It's a Christmas miracle! The Sheen Center have made Raul's In Conversation from last December available to rent on Vimeo.
The event, where he spoke to Fr Edward Beck about his life and shared some important songs, was held on December 14th, 2017. Here's a short snippet of him singing 'O Holy Night'.
You can rent the video here at a cost of $5.99 for 72 hours (US) or £4.73 for a week (UK)
'On Stage', NY1's weekly theater show aired an interview with Raúl about his current show, 'The Resistible Rise of Arutro Ui'.
You can watch the segment below:
This interview originally appeared on WAMC.com on July 18, 2018
Raúl Esparza On The Waves And Why He's Ready To Create New Work
Vassar and New York Stage and Film’s second Main Stage Powerhouse production this summer is “The Waves,” a musical adaptation of the novel by Virginia Woolf. The piece, which features a book by Lisa Peterson and music and lyrics by the late Davick Bucknam, was produced nearly 30 years ago in New York City. The version running at Vassar July 19-29 is directed by Peterson, features additional music and lyrics by Adam Gwon, and employs four time Tony Award nominee Raúl Esparza as creative consultant and actor.
Esparza’s Broadway credits include “Cabaret,” “The Rocky Horror Show,” “Taboo,” “Chitty Chitty Bang Bang,” “Company,” “The Homecoming,” “Speed the Plow,” “Arcadia,” and “Leap of Faith.” Television credits include “Pushing Daisies,” “Hannibal,” “The Path,” “BoJack Horseman,” and he recently finished a six-season run as ADA Rafael Barba on “Law and Order: Special Victims Unit.”
Esparza joins us to talk about his work.
This interview first appeared on Playbill.com on July 17, 2018
How Raúl Esparza Wound Up Leading the Cast of Virginia Woolf’s The Waves Onstage
It may have taken 30 years and some star power, but Woolf’s famed novel hits the stage as a musical.
Thirty years ago, writer Lisa Peterson teamed up with composer-lyricist David Bucknam to adapt one of Peterson’s favorite novels: Virginia Woolf’s The Waves. “The language is gorgeous and probably one of the most fantastic descriptions of the experience of life that I’ve ever read,” Peterson gushes. (She’s not the only one who feels that way; in a 2015 poll by the BBC the novel was voted the 16th greatest British novel ever written.)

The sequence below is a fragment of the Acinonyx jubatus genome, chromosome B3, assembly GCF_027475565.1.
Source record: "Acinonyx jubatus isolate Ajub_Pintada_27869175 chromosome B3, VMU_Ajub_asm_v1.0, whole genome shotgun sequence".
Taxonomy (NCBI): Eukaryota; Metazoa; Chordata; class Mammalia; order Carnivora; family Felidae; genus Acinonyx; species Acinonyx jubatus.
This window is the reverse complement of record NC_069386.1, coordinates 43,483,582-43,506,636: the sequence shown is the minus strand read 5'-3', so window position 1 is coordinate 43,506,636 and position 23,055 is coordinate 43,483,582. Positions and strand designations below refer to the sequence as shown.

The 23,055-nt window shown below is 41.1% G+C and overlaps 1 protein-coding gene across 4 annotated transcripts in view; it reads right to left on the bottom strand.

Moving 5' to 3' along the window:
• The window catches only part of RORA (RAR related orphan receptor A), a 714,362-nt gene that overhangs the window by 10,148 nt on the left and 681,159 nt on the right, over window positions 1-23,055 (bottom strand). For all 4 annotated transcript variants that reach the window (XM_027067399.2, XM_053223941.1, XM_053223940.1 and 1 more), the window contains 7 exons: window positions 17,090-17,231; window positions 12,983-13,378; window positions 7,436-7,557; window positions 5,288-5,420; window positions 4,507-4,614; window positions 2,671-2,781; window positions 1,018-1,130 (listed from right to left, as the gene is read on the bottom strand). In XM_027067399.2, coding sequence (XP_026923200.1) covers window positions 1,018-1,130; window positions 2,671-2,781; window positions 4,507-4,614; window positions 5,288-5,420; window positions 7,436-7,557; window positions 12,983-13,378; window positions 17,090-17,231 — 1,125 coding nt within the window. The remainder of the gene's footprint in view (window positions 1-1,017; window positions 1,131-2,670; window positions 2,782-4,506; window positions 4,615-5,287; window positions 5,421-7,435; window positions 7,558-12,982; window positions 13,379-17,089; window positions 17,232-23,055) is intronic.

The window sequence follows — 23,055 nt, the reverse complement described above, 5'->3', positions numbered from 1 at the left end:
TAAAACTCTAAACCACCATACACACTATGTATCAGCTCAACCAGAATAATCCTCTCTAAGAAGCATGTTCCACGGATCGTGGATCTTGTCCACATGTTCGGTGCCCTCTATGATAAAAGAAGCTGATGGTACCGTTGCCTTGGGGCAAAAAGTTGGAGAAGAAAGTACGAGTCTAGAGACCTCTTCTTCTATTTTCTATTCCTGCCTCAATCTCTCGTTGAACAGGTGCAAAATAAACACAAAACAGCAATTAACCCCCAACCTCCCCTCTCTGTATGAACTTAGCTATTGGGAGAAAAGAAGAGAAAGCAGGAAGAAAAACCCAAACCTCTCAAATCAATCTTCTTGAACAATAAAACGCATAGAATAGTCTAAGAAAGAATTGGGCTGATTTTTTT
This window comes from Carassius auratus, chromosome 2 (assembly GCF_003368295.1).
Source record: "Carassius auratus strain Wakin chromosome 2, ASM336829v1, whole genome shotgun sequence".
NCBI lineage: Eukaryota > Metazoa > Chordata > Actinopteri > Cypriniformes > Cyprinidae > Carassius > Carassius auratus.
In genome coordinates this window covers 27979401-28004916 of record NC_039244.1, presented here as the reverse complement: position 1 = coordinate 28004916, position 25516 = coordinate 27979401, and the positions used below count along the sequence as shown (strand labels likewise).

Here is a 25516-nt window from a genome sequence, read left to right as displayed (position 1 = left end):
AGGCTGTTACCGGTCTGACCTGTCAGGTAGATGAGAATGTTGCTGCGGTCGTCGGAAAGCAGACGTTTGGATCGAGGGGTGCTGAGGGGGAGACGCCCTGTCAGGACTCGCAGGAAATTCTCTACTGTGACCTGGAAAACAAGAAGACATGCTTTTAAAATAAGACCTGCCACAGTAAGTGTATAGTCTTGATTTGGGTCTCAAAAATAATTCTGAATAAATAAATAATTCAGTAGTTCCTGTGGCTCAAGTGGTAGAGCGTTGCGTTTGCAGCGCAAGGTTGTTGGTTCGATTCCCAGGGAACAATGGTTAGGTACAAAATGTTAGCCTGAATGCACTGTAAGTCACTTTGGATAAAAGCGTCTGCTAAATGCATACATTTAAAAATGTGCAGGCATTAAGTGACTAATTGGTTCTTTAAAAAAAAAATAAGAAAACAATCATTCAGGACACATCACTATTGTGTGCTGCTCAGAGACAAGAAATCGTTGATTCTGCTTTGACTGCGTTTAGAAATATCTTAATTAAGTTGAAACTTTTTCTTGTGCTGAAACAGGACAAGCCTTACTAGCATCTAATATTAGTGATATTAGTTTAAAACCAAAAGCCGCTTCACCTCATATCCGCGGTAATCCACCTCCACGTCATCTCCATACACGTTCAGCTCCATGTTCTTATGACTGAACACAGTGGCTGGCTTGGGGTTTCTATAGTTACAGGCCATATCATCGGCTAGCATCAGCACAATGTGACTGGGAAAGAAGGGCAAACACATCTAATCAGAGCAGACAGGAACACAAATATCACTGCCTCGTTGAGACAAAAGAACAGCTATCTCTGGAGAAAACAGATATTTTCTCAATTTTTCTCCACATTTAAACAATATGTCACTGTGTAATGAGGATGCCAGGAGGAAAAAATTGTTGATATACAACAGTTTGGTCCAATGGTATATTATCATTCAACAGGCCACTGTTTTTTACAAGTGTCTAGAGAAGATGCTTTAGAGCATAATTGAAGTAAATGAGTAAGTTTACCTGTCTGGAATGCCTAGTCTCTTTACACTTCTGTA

The Waves follows the lives of six friends as they grow up together, lose sight of each other, and find their way back to their childhood friendships. “The novel starts with first experiences—literally days-old experiences—of these six characters, but it follows them up into their middle age,” which is the focus of this adaptation, which is this year’s solo Mainstage musical playing Vassar College & New York Film and Stage’s Powerhouse Theatre and begins July 19.
Coincidentally, the process of writing The Waves mirrors its story: Peterson and Bucknam bonded over their love for this book and setting it to music, but then Bucknam passed away. Peterson shelved the project, but harbored a desire for people to hear Bucknam’s score. “There’s no recording of it, so we began this process thinking we were just preserving something,” she says. Recently, she found a way to come back to it and, through her collaborators, Bucknam’s creative sensibility.
She brought on Adam Gwon, a composer-lyricist and former student of Bucknam’s at NYU, to write additional music and lyrics. “He was the first person who told me that I should be a composer, that that was where my voice lived,” says Gwon. Then she recruited Tony nominee Raúl Esparza, another student of Bucknam’s as a creative consultant and one of the six friends. (He’s joined by all-star castmates Ken Barnett, Eleasha Gamble, Douglas Lyons, Tony winner Alice Ripley, and Tony nominee Lauren Worsham.)
“He reminds me a lot of David,” says Peterson of Esparza. “He has a similar kind of fast mind, but he’s injecting—as Adam is—a new perspective into it for me.”
But some elements remain the same, specifically Woolf’s voice in the piece. Because Woolf’s prose captured Peterson in the first place, she prioritized the preservation of the original words wherever she could.
“People will hear her language spoken and sung,” says Peterson, who also directs the project.
“Each of the six characters capture one part of Virginia Woolf’s personality,” says Gwon, “and they’re six very different friends, but when you look at them together, somehow they capture something about the human experience because they all go through these iconic, spiritual journeys.”
Here you'll find all the up-to-date news about Raúl and his projects.